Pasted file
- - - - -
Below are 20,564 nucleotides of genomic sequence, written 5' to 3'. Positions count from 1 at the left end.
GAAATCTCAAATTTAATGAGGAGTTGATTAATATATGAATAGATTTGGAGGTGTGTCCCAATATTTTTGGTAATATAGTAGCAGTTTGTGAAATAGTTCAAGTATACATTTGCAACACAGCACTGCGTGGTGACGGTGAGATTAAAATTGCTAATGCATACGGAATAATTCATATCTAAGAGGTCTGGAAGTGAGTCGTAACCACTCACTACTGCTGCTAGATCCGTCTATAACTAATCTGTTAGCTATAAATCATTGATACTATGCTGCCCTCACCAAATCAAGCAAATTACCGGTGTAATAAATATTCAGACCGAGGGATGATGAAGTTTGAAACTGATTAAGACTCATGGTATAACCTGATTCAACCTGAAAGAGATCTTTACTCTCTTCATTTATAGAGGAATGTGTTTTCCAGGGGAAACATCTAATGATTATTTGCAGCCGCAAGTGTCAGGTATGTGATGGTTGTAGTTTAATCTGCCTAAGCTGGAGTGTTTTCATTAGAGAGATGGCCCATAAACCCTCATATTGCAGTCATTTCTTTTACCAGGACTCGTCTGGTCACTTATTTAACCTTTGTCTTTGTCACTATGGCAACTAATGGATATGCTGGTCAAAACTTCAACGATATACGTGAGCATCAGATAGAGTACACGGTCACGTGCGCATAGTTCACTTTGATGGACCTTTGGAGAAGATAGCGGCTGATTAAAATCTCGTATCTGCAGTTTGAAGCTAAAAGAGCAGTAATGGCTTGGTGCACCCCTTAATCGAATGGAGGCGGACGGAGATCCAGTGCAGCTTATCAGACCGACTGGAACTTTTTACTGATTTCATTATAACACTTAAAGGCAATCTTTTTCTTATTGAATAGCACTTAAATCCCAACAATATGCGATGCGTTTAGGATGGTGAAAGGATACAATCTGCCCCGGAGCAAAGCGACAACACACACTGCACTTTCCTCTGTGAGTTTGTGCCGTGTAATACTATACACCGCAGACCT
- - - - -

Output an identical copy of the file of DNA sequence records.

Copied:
Below are 20,564 nucleotides of genomic sequence, written 5' to 3'. Positions count from 1 at the left end.
GAAATCTCAAATTTAATGAGGAGTTGATTAATATATGAATAGATTTGGAGGTGTGTCCCAATATTTTTGGTAATATAGTAGCAGTTTGTGAAATAGTTCAAGTATACATTTGCAACACAGCACTGCGTGGTGACGGTGAGATTAAAATTGCTAATGCATACGGAATAATTCATATCTAAGAGGTCTGGAAGTGAGTCGTAACCACTCACTACTGCTGCTAGATCCGTCTATAACTAATCTGTTAGCTATAAATCATTGATACTATGCTGCCCTCACCAAATCAAGCAAATTACCGGTGTAATAAATATTCAGACCGAGGGATGATGAAGTTTGAAACTGATTAAGACTCATGGTATAACCTGATTCAACCTGAAAGAGATCTTTACTCTCTTCATTTATAGAGGAATGTGTTTTCCAGGGGAAACATCTAATGATTATTTGCAGCCGCAAGTGTCAGGTATGTGATGGTTGTAGTTTAATCTGCCTAAGCTGGAGTGTTTTCATTAGAGAGATGGCCCATAAACCCTCATATTGCAGTCATTTCTTTTACCAGGACTCGTCTGGTCACTTATTTAACCTTTGTCTTTGTCACTATGGCAACTAATGGATATGCTGGTCAAAACTTCAACGATATACGTGAGCATCAGATAGAGTACACGGTCACGTGCGCATAGTTCACTTTGATGGACCTTTGGAGAAGATAGCGGCTGATTAAAATCTCGTATCTGCAGTTTGAAGCTAAAAGAGCAGTAATGGCTTGGTGCACCCCTTAATCGAATGGAGGCGGACGGAGATCCAGTGCAGCTTATCAGACCGACTGGAACTTTTTACTGATTTCATTATAACACTTAAAGGCAATCTTTTTCTTATTGAATAGCACTTAAATCCCAACAATATGCGATGCGTTTAGGATGGTGAAAGGATACAATCTGCCCCGGAGCAAAGCGACAACACACACTGCACTTTCCTCTGTGAGTTTGTGCCGTGTAATACTATACACCGCAGACCT